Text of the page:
Here Comes Easter

St. Patrick’s Day is now behind us and the green in the world’s rivers is being washed out to sea (along with how many tons of spilled green beer!), though for Restaurant owners this isn’t a time to rest. Easter is just around the corner and in two weeks hungry people are going to want something to celebrate the season with. Here’s some ideas for your restaurant’s menu or for the cook at home, something for your kitchen table!

From homecooking.about.com

Hot Cross Buns are an Easter favorite in many areas. The tradition allegedly is derived from ancient Anglo-Saxons who baked small wheat cakes in honor of the springtime goddess, Eostre. After converting to Christianity, the church substituted the cakes with sweetbreads blessed by the church.
Countries around the world serve sweet cakes in the same vein, such as Czech babobka and Polish baba. The Greeks and Portugese serve round, flat loaves marked with a cross and decorated with Easter eggs. Syrian and Jordanian Christians have honey pastries.

Pretzels were first shaped to indicate the torso of a person with arms folded, praying.

The roast lamb dinner that many eat on Easter Sunday goes back earlier than Easter to the first Passover of the Jewish people. The sacrificial lamb was roasted and eaten, together with unleavened bread and bitter herbs (see Passover Seder) in hopes that the angel of God would pass over their homes and bring no harm. As Hebrews converted to Christianity, they naturally brought along their traditions with them. The Christians often refer to Jesus as The Lamb of God. Thus, the traditions merged.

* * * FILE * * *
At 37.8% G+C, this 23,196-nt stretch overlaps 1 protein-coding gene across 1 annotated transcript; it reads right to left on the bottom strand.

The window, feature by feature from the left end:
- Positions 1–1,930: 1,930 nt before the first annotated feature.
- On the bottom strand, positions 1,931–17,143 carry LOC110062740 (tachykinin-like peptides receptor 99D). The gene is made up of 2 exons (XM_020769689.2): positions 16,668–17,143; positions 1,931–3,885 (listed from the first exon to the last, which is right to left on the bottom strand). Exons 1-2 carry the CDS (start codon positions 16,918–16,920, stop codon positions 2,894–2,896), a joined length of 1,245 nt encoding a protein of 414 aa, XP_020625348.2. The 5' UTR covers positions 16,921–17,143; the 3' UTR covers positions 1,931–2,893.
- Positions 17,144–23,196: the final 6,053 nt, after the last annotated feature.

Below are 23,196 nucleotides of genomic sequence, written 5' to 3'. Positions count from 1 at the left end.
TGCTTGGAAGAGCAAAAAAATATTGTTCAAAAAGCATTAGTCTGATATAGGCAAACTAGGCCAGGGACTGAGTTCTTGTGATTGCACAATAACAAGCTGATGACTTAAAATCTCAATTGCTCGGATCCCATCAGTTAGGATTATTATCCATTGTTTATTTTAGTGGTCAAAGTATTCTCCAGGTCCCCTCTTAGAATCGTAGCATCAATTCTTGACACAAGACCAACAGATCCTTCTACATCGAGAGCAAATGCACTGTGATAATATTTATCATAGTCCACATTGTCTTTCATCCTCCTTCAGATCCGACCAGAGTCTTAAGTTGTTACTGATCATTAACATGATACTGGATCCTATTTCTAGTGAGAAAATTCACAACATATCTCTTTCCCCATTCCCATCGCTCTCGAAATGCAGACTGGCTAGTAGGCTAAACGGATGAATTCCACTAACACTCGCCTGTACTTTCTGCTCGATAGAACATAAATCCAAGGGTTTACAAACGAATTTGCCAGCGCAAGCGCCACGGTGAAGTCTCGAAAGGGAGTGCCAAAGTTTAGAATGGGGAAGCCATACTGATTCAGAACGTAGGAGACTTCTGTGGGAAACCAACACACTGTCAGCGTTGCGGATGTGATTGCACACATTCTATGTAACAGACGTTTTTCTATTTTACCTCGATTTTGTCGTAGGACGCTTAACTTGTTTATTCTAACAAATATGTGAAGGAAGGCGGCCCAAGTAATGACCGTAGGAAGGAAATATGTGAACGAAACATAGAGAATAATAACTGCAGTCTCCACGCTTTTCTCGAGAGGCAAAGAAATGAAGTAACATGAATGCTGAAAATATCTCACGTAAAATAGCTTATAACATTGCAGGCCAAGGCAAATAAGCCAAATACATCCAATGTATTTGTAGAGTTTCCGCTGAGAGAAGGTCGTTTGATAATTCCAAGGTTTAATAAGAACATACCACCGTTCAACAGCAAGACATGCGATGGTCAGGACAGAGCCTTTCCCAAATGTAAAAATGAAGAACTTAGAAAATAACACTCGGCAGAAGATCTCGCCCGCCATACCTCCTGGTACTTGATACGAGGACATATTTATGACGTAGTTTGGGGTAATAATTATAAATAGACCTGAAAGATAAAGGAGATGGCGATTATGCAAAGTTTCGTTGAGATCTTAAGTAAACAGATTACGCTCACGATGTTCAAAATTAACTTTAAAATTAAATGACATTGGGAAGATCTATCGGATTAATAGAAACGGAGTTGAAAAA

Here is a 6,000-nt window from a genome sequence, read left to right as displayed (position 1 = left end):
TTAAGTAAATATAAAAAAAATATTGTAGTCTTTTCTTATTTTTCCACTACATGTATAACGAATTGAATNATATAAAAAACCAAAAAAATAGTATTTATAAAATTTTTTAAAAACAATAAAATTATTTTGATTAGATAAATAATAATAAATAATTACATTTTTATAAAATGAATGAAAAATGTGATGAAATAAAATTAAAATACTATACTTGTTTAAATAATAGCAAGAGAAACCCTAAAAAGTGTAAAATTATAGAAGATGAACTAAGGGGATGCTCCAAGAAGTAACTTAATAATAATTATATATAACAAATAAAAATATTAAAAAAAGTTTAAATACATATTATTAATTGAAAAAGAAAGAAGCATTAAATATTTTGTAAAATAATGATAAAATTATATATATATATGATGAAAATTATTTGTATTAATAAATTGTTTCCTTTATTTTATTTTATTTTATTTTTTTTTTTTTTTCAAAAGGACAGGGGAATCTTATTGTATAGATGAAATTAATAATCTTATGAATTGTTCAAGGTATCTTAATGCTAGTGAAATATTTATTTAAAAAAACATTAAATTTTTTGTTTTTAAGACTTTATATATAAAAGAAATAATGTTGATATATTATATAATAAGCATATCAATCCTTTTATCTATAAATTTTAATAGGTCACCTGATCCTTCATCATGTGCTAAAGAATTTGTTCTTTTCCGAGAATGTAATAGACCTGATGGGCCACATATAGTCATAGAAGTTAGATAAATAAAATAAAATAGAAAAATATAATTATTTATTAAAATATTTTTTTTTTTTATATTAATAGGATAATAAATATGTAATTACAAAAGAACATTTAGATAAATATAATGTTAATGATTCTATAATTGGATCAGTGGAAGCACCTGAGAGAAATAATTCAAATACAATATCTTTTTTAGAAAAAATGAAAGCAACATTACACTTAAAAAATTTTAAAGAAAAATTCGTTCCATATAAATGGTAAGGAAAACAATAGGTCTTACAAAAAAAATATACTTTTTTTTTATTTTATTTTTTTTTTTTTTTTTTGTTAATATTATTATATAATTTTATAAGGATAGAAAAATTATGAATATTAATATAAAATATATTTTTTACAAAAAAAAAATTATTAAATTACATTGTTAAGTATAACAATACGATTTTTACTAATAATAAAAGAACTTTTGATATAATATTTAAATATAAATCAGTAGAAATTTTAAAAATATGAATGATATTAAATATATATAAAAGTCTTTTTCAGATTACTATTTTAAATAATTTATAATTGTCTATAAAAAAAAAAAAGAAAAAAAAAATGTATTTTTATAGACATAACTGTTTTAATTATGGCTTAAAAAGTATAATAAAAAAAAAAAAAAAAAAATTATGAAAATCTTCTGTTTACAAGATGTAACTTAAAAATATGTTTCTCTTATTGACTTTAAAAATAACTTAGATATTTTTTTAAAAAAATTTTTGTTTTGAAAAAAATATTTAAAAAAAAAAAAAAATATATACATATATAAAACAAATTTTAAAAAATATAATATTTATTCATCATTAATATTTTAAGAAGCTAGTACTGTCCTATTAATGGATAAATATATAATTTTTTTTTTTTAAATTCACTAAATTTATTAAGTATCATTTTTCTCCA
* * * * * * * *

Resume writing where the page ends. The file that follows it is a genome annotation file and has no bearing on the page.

In the United States, ham is a traditional Easter food. In the early days, meat was slaughtered in the fall. There was no refrigeration, and the fresh pork that wasn’t consumed during the winter months before Lent was cured for spring. The curing process took a long time, and the first hams were ready around the time Easter rolled around. Thus, ham was a natural choice for the celebratory Easter dinner.

Of course, there’s always hassenpfeffer for those who want a chuckle or shock your guests.

See what local restaurants are doing in Northeast North Carolina at Community Restaurants.com here.

roast lamb

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St. Patricks Day Traditions: Myth or Delicious Facts?

St. Patrick’s Day is rapidly coming upon us, so everyone had better be ready to don some green or risk being pinched!

How did getting pinched on St. Patricks Day come to be? Well some have it as it starting in the early 1700s, about the time that awareness of St. Patrick’s as a holiday came to the fore in Boston. If you wore green it made you invisible to the Leprechauns – else they were out to pinch anyone they could see. So the pinching was to warn you about the Leprechauns.

Another myth about St. Patrick’s Day? The fabled Corned Beef and Cabbage meal. Many think of this dish as the essential Irish cuisine, and may gobble it down on St. Patrick’s Day out of tradition and to honor the Irish people. But according to Epicurious.com, the dish is nearly extinct in Ireland and many true Irish folk have no idea what it is. So the question is: Is it really Irish? The answer is yes, so restaurants across the Unitred States (and here in the Albemarle) shouldn’t be afraid to label this historic and ancient Irish meal as an Irish tradition when they set out their meals this St. Patty’s day. To read more, check out the link here.